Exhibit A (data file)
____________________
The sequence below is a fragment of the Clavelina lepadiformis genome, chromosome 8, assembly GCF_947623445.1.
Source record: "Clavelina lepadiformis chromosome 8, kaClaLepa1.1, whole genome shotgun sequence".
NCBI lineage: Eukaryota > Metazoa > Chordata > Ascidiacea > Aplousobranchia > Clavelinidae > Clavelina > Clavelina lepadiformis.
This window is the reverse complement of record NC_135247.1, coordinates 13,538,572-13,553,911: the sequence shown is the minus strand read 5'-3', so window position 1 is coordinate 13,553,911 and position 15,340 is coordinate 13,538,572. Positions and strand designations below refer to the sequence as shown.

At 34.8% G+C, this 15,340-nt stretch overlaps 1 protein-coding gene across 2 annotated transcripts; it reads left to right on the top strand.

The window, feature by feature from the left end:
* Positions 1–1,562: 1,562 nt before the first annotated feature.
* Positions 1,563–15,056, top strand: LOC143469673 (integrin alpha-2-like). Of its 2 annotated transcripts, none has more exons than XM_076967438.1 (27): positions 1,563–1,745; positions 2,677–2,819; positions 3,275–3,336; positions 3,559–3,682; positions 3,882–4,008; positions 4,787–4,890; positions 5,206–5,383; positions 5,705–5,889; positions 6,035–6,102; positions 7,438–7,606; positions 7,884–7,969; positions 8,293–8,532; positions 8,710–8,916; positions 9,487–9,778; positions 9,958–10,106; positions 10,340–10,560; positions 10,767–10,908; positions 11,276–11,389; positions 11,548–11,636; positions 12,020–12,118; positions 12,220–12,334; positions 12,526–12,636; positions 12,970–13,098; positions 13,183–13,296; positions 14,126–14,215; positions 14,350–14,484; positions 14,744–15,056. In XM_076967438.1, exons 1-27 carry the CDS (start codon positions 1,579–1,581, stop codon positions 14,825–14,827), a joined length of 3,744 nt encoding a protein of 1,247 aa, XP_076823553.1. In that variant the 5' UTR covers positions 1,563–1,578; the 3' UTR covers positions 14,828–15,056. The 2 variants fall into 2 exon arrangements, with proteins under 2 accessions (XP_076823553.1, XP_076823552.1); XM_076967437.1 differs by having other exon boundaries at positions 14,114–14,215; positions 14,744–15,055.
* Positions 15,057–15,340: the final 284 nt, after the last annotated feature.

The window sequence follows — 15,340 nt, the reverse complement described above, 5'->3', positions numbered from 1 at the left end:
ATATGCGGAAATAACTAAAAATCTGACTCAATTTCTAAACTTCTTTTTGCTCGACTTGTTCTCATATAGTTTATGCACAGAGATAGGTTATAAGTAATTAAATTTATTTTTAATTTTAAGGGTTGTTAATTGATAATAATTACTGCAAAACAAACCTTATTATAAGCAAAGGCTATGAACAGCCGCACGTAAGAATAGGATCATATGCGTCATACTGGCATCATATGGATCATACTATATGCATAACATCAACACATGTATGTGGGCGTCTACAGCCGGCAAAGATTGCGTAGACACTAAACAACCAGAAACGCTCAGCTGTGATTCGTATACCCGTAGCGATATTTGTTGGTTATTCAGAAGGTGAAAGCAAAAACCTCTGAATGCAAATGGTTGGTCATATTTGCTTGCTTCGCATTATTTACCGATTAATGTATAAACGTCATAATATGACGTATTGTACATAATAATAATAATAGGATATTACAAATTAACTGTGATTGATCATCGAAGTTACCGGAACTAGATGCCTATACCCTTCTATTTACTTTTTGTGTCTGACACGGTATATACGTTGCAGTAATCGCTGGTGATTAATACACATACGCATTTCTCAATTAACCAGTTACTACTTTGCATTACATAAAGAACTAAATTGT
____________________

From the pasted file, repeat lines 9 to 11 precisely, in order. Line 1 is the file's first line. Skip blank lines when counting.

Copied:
* Positions 15,057–15,340: the final 284 nt, after the last annotated feature.

The window sequence follows — 15,340 nt, the reverse complement described above, 5'->3', positions numbered from 1 at the left end:
ATATGCGGAAATAACTAAAAATCTGACTCAATTTCTAAACTTCTTTTTGCTCGACTTGTTCTCATATAGTTTATGCACAGAGATAGGTTATAAGTAATTAAATTTATTTTTAATTTTAAGGGTTGTTAATTGATAATAATTACTGCAAAACAAACCTTATTATAAGCAAAGGCTATGAACAGCCGCACGTAAGAATAGGATCATATGCGTCATACTGGCATCATATGGATCATACTATATGCATAACATCAACACATGTATGTGGGCGTCTACAGCCGGCAAAGATTGCGTAGACACTAAACAACCAGAAACGCTCAGCTGTGATTCGTATACCCGTAGCGATATTTGTTGGTTATTCAGAAGGTGAAAGCAAAAACCTCTGAATGCAAATGGTTGGTCATATTTGCTTGCTTCGCATTATTTACCGATTAATGTATAAACGTCATAATATGACGTATTGTACATAATAATAATAATAGGATATTACAAATTAACTGTGATTGATCATCGAAGTTACCGGAACTAGATGCCTATACCCTTCTATTTACTTTTTGTGTCTGACACGGTATATACGTTGCAGTAATCGCTGGTGATTAATACACATACGCATTTCTCAATTAACCAGTTACTACTTTGCATTACATAAAGAACTAAATTGT